OWL, bird belonging to the family Strigidae. Because of the strange appearance of species of the owl, some of their conspecies were called kippuf, that is, resembling a kof ("ape"). It was also said that "their eyes are directed forward like those of human beings" and that "they have jaws like those of human beings" (Nid. 23a). They were regarded as an evil omen, so that although "all kinds of birds are a good sign in a dream," species of owls are not (Ber. 57b). Most of them utter a hooting cry like a groan, and as they inhabit ruins, they sound as though mourning over the devastation, and hence symbolize in the Bible destruction and desolation. The majority of them are included in the Pentateuch among the birds prohibited as food, and even those not mentioned there are unclean according to the principle that a bird "is unclean if (when perched on a cord stretched for it) it divides its toes evenly, two on each side" (Ḥul. 65a; cf. Ḥul. 3:6). The owl's toes, divided into two in front and two behind, assist it in seizing its prey. The Bible contains at least 11 names of owls. Of these the tinshemet, ka'at, kos, yanshuf, shalakh, and bat ya'anah are mentioned in the lists of unclean birds in Leviticus and Deuteronomy. For the biblical names of owls the following identifications have been suggested. (1) The tinshemet (Lev. 11:18; Deut. 14:16; JPS, "horned owl"; AV, "swan") is the barn screech owl (Tyto alba), its Hebrew name (which occurs also in Lev. 11:30 as that of an unclean creeping thing, but there refers to the chameleon ) being derived from נשם ("to breathe") on account of its heavy breathing. Because of its odd appearance it was regarded as "the strangest (or "the most repulsive") of birds" (Ḥul. 63a). (2) The ka'at (Lev. 11:18; Deut. 14:17; JPS, AV, "pelican") is mentioned among the birds that inhabit ruined places (Isa. 34:11; Zech. 2:14). Referring to his sighing and emaciated body by reason of his suffering, the psalmist (Ps. 102:6–7) compares himself to "a ka'at of the wilderness." Its Hebrew name denotes vomiting (meki) in a reference apparently to the fact that, as do other owls, it regurgitates the bones of its prey. In desert regions there occurs a species of owl – the Athene noctua saharae owl – that fits in with the biblical descriptions of the ka'at. (3) The kos (Lev. 11:17; Deut. 14:16; JPS, AV, "little owl"), that occurs together with ka'at, of which it is a conspecies, in Psalms (102:7), is probably the little owl (Athene noctua glaux), its Hebrew name being onomatopoeic. It has no "ears," that is, no crest of feathers. Symbolizing, as it did, wisdom to the ancient Greeks because of its large wide-open eyes, it appeared on the coins of Athens. (4) The yanshuf (Lev. 11:17; Deut. 14:16; JPS, AV, "great owl"), depicted by Isaiah (34:11) as inhabiting devastated Edom together with the ka'at, has been identified with the long-eared owl (Asio otus), its Hebrew name being connected with neshef ("night") or with neshifah ("hooting"). It is found in winter in the north of Israel. (5) The shalakh (Lev. 11:17; Deut. 14:17; JPS, AV, "cormorant") which, according to the Talmud, "catches fish out of the sea" (Ḥul. 63a), has been identified with the fish owl (Ketupazeylonensis), the only owl in Israel that feeds on fish. It is found near Lake Kinneret. (6) The bat ya'anah (Lev. 11:16; Deut. 14:15; JPS, "ostrich," AV, "owl") is, according to the ancient translations, the ostrich , which however lives in the open desert and which rarely utters a cry, whereas the bat ya'anah is described as inhabiting desolate places (Isa. 34:13) and as emitting a mournful cry (Micah 1:8). For these reasons it has been identified with one of the species of owl that utters a cry when calling to one other (ya'anah is apparently derived from anah (ענה), "to answer"), this being characteristic of three strains of the species Bubo bubo, one of which, the dark desert eagle owl (Bubo b. ascalaphus), has been identified with the biblical bat ya'anah. (7) The tannim has been identified with the second, light-colored strain of the previous species – with the Bubo b. desertorum. It lives in the desert and in ruins and emits a sighing cry, the name tannim being derived from tanah (תנה; "to weep"). Since it occurs together with the bat ya'anah among birds in the above passages, it is difficult to accept the customary modern identification of tannim as jackal . (8) The o'ah (JPS, "ferret"; AV, "doleful creature"), mentioned with the bat ya'anah as inhabiting ruined places (Isa. 13:21), has been identified with the third strain of the above species – the Palestinian eagle owl (Bubo b. aharonii), its name being onomatopoeic. The largest of the owls, it is found in the Jordan Valley, and feeds on hares and rats, reptiles and birds. (9) The kippod (JPS, AV, "bittern") and the kippoz (JPS, "arrowsnake," AV, "great owl") are mentioned in the account of the destruction of Edom, where various birds lived and nested (Isa. 34:11, 15). Associated as its name is with the meaning of rolling oneself up into a ball, the kippod has been identified with the short-eared owl (Asio flamneus) which adopts a rotund posture and lives near swamps and in ruined places, and hence Isaiah (14:23) prophesies that Babylonia would be made into "a possession for the kippod and pools of water."   The hedgehog is also called kippod or koppad in the Mishnah (Shab. 5:4), because it rolls itself up into a ball. (10) The lilit (JPS, "night monster," AV, "screech owl"), which also occurs in Isaiah's prophecy about Edom (34:14), refers to a species of bird (cf. Nid. 24b), the word, connected with laylah ("night"), denoting a nocturnal bird, perhaps the tawny owl (Strix aluco). In the aggadah it is the name of a night-demon (see lilith ). The sa'ir, mentioned alongside the lilit, is apparently also a species of owl. This word is now applied to the smallest of the owls, the Otus scopus. Another view holds that it refers to a species of demon (cf. Lev. 17; II Chron. 11:15). -BIBLIOGRAPHY: Lewysohn, Zool, 162ff.; R. Meinertzhagen, Birds of Arabia (1954), 318f.; J. Margolin, Zo'ologyah, 2 (1959), 275; F.S. Bodenheimer, Animal and Man in Bible Lands (1960), 54, 117f., 128; J. Feliks, The Animal World of the Bible (1962), 72–81; M. Dor, Leksikon Zoologi (1965), Eng. index. (Jehuda Feliks)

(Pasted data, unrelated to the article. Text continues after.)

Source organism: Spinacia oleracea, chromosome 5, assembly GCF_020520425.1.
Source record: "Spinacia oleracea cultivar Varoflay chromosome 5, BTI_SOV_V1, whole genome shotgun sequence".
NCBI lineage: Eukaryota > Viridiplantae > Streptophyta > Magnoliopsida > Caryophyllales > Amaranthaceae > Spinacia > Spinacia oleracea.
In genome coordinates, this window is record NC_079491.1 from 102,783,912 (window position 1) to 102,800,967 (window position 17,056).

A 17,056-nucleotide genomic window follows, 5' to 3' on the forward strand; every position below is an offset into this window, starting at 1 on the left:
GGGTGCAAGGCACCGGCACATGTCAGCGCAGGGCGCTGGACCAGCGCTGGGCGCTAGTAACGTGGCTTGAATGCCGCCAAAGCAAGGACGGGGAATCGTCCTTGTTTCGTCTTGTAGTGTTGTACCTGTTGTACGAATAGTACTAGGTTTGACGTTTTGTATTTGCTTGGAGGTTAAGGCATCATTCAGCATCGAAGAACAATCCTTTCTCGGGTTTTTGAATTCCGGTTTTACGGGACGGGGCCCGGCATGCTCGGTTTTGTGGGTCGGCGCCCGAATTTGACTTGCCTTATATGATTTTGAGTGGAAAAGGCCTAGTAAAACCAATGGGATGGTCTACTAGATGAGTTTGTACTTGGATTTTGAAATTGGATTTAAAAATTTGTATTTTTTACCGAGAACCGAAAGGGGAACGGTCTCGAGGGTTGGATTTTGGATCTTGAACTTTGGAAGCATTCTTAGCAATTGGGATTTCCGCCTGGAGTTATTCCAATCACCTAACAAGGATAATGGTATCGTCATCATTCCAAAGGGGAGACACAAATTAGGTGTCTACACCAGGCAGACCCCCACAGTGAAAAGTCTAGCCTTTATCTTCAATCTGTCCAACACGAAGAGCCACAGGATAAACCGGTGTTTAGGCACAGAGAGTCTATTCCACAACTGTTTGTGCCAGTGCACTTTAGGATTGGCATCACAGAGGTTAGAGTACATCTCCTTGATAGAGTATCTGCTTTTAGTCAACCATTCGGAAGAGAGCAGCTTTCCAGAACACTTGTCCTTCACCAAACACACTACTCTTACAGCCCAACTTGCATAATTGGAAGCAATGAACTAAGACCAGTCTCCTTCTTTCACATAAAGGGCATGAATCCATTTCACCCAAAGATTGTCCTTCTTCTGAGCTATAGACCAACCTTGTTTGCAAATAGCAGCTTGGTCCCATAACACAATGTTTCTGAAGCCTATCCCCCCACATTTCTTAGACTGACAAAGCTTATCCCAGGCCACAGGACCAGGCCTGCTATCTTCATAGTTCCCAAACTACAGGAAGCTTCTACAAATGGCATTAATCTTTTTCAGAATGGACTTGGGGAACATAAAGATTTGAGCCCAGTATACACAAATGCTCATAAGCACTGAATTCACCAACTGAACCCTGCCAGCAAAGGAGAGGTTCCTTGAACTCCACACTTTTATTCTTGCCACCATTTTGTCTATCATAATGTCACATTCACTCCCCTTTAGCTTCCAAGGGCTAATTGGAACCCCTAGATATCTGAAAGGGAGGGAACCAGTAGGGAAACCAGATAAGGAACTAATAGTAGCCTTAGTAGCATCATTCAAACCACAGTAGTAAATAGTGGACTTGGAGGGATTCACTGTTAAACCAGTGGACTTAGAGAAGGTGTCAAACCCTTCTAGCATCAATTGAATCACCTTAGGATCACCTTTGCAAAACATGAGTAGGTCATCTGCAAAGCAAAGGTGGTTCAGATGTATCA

Encyclopedia Judaica. 1971.